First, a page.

If you haven’t seen LaWayne Brown in the H-E-B Grocery Store produce section lately, it’s because he’s been in the hospital instead of at work.
Brown, 58, a nine-year H-E-B employee, was diagnosed with acute myeloid leukemia and hospitalized in Fort Worth on Feb. 5.
“He just felt like he had the flu,” said his wife, Mary Ann Brown. “He just started feeling worse and worse.
“They’re going to have a bone marrow transplant. This is something that comes on you very quick.”
It’s the kind of diagnosis that can make people feel helpless. But from 11 a.m. to 4 p.m. Thursday, friends, family and the public can help, by donating blood in Brown’s honor at the Cleburne H-E-B. There will also be an opportunity for the public to participate in the bone marrow swab from 10 a.m. to 2 p.m. to find potential donors.
“We always need blood,” said Linda Goelzer, Carter BloodCare public relations director. “It’s helping replenish a supply that a patient they know is getting.”
In Brown’s case, the need for platelets is serious. Low platelet levels make it hard to stop bleeding, and once they’ve been extracted, platelets only have a five-day shelf life, Goelzer said.
“His platelet level got down very low,” Mary Ann Brown said. “We’re actually on platelets right now.”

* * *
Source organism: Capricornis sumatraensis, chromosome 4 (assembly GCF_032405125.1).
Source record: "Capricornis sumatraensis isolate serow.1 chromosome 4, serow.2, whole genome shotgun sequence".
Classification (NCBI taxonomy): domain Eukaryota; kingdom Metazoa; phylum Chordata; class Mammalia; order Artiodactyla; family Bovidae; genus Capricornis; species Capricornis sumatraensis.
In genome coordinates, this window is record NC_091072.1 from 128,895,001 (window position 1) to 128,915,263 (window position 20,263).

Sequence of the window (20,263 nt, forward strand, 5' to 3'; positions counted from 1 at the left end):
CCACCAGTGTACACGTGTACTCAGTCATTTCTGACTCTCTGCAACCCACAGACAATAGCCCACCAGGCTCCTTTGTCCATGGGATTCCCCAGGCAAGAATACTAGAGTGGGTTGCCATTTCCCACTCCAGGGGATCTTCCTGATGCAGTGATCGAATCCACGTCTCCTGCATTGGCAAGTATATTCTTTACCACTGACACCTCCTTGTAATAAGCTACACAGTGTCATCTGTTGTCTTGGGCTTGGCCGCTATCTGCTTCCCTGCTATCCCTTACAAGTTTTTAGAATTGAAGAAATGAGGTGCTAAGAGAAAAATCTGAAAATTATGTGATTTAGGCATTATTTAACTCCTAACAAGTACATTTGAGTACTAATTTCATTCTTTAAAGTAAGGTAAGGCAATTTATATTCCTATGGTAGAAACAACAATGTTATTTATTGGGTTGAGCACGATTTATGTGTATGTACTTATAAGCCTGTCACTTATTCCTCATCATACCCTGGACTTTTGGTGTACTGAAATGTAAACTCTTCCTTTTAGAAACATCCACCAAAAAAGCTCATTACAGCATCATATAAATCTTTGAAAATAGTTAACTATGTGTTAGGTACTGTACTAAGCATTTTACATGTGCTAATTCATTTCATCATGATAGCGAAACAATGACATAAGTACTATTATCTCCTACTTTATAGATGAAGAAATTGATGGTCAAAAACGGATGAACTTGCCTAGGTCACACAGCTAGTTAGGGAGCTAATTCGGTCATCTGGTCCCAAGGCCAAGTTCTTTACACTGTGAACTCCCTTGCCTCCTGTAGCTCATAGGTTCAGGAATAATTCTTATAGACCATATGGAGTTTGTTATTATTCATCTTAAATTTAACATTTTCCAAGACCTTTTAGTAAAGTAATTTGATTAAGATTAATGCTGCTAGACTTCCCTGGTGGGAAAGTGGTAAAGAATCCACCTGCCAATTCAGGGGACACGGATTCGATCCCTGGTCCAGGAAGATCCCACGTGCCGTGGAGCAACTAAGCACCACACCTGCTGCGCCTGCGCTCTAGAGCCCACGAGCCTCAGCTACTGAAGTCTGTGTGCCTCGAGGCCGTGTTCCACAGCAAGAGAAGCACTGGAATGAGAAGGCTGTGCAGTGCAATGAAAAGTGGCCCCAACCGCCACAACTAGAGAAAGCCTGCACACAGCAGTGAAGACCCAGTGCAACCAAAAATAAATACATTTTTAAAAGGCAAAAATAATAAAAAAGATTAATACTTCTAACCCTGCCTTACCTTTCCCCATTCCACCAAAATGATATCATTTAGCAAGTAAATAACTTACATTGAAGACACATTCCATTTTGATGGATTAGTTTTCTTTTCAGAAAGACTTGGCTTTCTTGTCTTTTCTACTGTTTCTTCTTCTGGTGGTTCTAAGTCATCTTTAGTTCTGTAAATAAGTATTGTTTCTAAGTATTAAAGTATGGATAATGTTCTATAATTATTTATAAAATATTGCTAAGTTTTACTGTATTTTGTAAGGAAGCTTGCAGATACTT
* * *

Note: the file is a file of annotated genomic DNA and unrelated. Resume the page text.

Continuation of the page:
At any given time, about 38 percent of the public is eligible to donate whole blood, Goelzer said.
Yet, of that number, only about five percent of the population gives blood, she said.
But Mary Ann Brown said after years in the grocery business in the area, she expects a big turnout for her husband on Thursday.
“We’re going to help him,” said Destanie Maloney, central checkout manager at the HEB, “just like you would any family member.”
Where: HEB parking lot, 600 W. Henderson, Cleburne
When: Thursday, March 14
Blood donation: 11 a.m. to 4 p.m.
Bone marrow swab: 10 a.m. to 2 p.m.
Persons with this type of cancer have abnormal cells inside their bone marrow. The cells grow very quickly, and replace healthy blood cells. The bone marrow, which helps the body fight infections, eventually stops working correctly. Persons with AML are more likely to have infections and have an increased risk for bleeding as the numbers of healthy blood cells decrease.